One of the most popular things to do in the Yucatán is visit cenotes, sinkholes filled with fresh water that connect to the world’s largest underground water system. Cenotes are fascinating – most of them are connected to underwater caves and adventure travellers can abseil down the limestone walls to explore the stalagtites and stalagmites, go diving or swim in the crystal clear water. After a day of driving through the hot Mexican sun, cenotes are the perfect way to cool down before heading off on the next adventure, which is precisely what we had planned to do. We googled ‘off-the-beaten-track cenotes’ and off we went.
There are literally a thousand cenotes to choose from – we did not pick the right one.
Our first indication should have been the paper sign with ‘cenote’ and an arrow scrawled in black, precariously pinned to a wooden post and pointing down a gravel track. At the time this seemed sufficient evidence to convince us, but 20 minutes later when we found ourselves in the middle of a strange and eerie thicket, waist-high grass engulfing the car and the road, we really weren’t so sure.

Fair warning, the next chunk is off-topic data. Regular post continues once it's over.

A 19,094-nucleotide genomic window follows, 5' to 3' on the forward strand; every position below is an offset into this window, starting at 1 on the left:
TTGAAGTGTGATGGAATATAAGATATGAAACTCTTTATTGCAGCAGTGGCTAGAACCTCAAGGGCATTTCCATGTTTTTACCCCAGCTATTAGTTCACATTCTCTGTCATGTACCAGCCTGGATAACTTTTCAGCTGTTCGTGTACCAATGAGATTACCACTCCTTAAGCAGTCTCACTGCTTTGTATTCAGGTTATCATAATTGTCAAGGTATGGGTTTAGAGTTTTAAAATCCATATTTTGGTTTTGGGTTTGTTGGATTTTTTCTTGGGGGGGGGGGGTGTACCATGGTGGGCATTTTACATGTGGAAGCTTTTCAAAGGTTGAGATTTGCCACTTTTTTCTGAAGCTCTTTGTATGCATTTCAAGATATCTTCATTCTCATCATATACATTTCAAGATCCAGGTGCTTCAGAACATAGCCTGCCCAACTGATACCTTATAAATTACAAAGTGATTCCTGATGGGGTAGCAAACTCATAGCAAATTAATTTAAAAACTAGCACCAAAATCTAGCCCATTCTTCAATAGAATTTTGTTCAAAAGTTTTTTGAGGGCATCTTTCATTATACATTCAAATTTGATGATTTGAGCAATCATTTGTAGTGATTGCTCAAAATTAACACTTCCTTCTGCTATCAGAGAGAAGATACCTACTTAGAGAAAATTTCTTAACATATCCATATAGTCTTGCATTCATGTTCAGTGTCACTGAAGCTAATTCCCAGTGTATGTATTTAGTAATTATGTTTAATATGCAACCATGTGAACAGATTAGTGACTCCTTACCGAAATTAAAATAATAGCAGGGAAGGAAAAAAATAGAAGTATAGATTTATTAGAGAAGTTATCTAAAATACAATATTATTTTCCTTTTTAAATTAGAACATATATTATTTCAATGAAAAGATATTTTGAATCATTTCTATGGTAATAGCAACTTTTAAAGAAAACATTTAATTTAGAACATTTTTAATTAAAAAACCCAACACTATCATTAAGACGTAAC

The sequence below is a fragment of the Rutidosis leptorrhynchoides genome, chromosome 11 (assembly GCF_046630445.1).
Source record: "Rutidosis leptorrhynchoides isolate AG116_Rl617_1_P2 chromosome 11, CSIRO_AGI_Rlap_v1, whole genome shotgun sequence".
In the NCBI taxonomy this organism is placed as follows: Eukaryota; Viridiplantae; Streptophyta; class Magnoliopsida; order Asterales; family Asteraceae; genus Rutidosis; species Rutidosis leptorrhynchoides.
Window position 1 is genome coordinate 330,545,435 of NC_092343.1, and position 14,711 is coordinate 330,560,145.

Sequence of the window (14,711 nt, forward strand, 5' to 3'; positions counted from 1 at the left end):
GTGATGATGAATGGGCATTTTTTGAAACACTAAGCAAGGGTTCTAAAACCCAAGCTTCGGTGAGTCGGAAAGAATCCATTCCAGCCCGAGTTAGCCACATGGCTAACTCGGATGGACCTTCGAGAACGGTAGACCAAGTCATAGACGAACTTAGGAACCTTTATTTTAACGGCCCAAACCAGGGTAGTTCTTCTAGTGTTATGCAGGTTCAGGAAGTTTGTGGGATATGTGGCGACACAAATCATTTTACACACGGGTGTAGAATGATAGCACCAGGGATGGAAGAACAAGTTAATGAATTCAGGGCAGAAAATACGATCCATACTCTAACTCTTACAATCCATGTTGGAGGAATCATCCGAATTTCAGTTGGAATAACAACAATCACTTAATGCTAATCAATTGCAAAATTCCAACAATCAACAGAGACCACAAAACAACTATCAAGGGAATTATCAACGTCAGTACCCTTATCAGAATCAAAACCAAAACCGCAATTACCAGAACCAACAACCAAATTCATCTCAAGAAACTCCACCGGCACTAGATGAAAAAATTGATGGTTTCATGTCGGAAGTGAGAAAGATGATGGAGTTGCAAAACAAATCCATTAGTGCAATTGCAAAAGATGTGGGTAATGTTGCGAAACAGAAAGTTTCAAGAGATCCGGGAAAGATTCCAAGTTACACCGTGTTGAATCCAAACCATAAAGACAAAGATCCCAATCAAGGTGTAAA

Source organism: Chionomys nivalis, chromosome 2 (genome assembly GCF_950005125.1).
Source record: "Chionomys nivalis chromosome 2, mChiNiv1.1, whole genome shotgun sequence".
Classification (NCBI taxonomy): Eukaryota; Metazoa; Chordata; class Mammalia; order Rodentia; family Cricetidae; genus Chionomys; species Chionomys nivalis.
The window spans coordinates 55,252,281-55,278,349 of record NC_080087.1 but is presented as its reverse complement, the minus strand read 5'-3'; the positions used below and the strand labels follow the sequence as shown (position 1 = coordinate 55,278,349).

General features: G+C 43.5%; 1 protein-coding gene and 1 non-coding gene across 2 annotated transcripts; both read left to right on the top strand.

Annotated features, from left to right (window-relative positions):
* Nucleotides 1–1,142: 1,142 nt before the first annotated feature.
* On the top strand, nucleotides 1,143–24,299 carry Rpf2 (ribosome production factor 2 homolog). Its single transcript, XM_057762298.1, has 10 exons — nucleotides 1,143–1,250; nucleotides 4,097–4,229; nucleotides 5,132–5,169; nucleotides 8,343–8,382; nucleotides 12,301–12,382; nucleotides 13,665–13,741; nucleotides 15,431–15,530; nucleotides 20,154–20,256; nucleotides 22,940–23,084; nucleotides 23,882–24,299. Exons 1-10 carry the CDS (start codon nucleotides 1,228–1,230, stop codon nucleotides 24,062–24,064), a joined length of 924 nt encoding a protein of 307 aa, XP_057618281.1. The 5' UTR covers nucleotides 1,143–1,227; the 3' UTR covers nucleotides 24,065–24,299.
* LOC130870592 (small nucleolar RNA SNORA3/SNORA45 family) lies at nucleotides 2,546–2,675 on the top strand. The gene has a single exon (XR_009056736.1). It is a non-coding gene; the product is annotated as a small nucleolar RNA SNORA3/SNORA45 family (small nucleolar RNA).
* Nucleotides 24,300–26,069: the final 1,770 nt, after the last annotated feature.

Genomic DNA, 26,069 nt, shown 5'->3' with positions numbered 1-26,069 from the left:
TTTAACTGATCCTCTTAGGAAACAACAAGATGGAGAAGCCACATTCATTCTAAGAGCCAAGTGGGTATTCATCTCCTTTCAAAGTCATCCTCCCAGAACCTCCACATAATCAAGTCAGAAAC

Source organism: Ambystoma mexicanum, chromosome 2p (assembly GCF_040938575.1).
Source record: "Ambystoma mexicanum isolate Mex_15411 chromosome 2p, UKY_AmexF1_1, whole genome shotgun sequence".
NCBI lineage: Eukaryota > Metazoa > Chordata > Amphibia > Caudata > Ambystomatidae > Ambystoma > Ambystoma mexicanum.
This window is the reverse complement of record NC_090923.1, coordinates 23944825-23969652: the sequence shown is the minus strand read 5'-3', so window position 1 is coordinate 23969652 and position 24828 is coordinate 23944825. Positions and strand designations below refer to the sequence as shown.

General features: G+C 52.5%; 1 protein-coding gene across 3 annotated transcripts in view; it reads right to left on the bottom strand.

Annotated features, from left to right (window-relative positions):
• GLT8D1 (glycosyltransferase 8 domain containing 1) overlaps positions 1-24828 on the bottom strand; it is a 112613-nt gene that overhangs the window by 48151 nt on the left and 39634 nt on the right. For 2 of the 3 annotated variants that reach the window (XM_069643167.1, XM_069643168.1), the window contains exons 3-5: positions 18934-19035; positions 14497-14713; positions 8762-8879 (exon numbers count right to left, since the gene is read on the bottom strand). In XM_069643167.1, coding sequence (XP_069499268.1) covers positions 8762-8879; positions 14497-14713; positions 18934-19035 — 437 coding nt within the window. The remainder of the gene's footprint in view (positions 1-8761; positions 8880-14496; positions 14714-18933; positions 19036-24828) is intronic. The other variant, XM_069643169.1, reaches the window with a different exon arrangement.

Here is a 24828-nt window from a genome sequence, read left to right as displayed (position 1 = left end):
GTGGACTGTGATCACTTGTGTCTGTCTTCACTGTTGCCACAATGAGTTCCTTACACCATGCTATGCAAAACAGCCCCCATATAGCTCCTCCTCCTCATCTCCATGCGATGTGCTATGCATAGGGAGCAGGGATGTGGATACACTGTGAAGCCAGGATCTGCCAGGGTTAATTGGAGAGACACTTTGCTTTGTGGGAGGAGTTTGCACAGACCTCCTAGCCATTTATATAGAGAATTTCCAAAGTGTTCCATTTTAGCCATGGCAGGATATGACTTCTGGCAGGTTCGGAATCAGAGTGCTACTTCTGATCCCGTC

There’s not much you can do in a situation like this so we just kept on driving. At one point the grass thinned and we saw a gravel road leading off the main track into the forest. Two large trees marked an entrance to somewhere but a third tree angled between them told us we were not welcome to visit. I began to fear that my Indiana Jones movie-set had suddenly changed to Breaking Bad.
Then I saw the butterfly. With wings of crystal-meth blue it floated in front of our car like a guiding symbol, each soft flutter beckoning us down the overgrown track. Follow that butterfly, I had said, it will lead us to the cenote.
It did not, of course, and instead led us to an abandoned construction site which only fueled the Mexican drug-lord theme. We debated about what to do for a few minutes – neither of us wanted to get out of the car, there was no cenote in sight, and there was absolutely no place to turn around. We were so fixated on watching the construction site for signs of life that neither of us noticed the elderly man riding up on his bike behind us. In fact, we only noticed him when he suddenly appeared at our window, like a badly-timed Mexican Jack-in-the-Box surprise, and we may have let out a little whimper at his sudden appearance.